Virginia parent fighting 'race-based' admissions policy wins legal batt
From Johnny@21:1/5 to All on Sun Apr 10 09:59:56 2022
By Danielle Wallace
Published April 10, 2022
A Virginia parent and former PTA president who openly criticized what
he categorized as race-based admissions at an elite public high school
was delivered a win Friday after four criminal charges were dropped.
Dr. Harry Jackson, a father and former naval intelligence officer,
opposed the policy at Thomas Jefferson High School for Science and
Technology in Alexandria that based admissions more on race and less on
merit. Steve Descano, a Democratic prosecutor backed by billionaire
George Soros, pursued criminal charges of libel and slander with
prejudice against Jackson over tweets published in 2020.
"I would like to stress this point—what makes this case unique is that criminal charges were brought to suppress free speech. Criminal
charges! Not a civil lawsuit but criminal charges," RightDefense.org
attorney Marina Medvin, recently retained to represent Jackson, told
"In this day and age, I believe it is the only case of its kind,"
Medvin continued. "This should never have happened. But a magistrate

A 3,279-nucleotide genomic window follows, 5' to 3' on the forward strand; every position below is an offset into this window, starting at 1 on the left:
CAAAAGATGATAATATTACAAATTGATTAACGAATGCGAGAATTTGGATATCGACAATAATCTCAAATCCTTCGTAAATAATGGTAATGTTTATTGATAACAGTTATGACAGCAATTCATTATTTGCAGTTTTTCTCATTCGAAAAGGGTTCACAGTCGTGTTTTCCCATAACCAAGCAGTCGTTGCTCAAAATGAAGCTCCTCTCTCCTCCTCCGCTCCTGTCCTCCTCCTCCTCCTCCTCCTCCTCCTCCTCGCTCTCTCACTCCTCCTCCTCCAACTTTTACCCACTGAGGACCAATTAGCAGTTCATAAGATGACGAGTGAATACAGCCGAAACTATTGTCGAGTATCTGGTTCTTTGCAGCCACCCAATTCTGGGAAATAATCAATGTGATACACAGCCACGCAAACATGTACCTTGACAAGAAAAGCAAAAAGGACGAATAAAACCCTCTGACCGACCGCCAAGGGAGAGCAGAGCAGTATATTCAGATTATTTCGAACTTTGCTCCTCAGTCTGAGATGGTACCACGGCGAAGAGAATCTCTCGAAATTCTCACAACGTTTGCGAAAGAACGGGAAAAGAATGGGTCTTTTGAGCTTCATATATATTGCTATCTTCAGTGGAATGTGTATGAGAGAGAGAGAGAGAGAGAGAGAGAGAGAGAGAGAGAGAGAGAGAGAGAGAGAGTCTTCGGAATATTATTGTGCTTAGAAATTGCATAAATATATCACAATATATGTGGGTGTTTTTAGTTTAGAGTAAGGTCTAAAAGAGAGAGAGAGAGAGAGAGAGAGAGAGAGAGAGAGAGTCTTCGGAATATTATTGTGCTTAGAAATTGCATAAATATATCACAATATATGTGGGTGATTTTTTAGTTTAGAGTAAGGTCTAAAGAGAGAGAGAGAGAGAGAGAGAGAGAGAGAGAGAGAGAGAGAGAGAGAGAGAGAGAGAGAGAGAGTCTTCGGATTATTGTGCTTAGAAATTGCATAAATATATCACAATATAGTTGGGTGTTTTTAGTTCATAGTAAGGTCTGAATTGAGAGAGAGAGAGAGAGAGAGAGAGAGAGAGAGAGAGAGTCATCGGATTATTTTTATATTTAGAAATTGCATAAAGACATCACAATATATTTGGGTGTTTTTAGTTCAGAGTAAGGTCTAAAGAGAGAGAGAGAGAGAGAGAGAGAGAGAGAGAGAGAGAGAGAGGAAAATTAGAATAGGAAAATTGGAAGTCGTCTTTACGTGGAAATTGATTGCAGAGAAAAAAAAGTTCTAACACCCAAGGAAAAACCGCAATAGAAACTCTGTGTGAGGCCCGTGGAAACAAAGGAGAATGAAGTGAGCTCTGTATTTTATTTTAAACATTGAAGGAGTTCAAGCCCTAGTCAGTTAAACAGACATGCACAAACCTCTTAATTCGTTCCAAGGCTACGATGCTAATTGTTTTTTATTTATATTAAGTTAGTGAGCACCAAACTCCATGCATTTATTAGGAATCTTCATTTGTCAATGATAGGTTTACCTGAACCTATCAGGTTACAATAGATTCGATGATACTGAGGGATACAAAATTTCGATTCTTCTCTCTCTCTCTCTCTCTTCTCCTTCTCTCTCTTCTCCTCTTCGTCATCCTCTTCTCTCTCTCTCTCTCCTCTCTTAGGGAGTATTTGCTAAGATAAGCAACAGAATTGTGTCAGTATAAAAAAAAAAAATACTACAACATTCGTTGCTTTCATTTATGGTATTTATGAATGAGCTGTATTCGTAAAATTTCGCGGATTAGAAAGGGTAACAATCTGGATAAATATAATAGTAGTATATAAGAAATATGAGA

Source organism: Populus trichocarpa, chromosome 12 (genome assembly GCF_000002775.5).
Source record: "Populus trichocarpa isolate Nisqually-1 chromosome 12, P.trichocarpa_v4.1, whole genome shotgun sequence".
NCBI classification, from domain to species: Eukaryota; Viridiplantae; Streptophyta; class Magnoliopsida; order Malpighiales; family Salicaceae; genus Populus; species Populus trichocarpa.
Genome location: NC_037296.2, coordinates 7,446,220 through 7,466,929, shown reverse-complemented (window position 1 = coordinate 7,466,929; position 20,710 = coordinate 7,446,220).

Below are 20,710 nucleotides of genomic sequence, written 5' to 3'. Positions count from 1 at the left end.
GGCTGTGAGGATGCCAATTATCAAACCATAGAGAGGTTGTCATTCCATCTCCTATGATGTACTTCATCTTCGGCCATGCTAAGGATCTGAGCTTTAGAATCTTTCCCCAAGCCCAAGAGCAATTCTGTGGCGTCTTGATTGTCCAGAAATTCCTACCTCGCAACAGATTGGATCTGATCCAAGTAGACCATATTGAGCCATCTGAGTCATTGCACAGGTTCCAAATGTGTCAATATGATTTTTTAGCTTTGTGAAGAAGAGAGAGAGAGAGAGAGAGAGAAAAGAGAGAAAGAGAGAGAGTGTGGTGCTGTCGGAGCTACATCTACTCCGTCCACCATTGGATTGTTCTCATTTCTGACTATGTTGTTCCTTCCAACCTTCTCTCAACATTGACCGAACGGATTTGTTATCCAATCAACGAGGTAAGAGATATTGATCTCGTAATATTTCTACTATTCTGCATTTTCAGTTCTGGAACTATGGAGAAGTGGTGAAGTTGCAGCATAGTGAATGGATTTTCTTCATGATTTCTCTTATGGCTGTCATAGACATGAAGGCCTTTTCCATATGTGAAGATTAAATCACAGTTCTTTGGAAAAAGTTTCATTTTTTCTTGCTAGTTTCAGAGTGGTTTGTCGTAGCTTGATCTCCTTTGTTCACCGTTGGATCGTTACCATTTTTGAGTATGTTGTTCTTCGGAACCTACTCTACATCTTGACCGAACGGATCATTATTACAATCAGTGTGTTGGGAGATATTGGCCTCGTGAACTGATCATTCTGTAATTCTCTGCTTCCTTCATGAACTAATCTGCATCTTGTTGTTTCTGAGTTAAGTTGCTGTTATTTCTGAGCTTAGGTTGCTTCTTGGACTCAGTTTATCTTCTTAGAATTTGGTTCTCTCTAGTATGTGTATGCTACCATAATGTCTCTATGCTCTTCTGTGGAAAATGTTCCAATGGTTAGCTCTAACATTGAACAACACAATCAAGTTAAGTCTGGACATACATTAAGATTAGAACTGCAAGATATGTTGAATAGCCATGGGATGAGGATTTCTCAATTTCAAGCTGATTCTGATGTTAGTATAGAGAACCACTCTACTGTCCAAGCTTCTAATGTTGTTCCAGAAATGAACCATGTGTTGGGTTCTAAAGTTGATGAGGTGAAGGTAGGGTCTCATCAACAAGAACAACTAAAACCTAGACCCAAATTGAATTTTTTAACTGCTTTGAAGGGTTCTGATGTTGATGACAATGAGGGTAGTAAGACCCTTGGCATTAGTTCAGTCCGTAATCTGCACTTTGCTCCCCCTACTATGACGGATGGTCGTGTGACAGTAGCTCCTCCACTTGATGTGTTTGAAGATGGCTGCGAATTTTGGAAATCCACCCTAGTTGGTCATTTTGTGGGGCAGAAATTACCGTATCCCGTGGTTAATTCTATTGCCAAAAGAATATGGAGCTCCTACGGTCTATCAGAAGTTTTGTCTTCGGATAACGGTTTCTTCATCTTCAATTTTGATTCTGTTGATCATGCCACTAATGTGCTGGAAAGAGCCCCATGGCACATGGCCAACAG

allowed it to happen—four times. And then a Soros-funded prosecutor
allowed an innocent man to be criminally prosecuted for the duration of
Newsweek reported that Descano aimed at dropping prosecution, but
Medvin sought to have the charge dismissed by a Fairfax County judge in
order to "restore the public's trust in the First Amendment."
The separate but related case involving the school admissions policy,
which a federal judge previously ruled as discriminatory against Asian Americans, is also piquing the interest of the Supreme Court.
U.S. District Judge Claude Hilton ruled in February that even the
school’s amended admissions policy still equated to "racial balancing,"
but a three-judge 4th Circuit appeals panel decided on March 31 that
the school can temporarily continue to use the policy. A coalition of
community members, parents and alumni filed an emergency request to
vacate the stay pending an appeal filed by the school system.
U.S. Supreme Court Chief Justice John Roberts on Friday called for a
response from Fairfax County Public Schools, which has until Wednesday
to present its arguments. Roberts will then decide on the application,
which could include referring the case to the full court, according to
Fox 5 DC.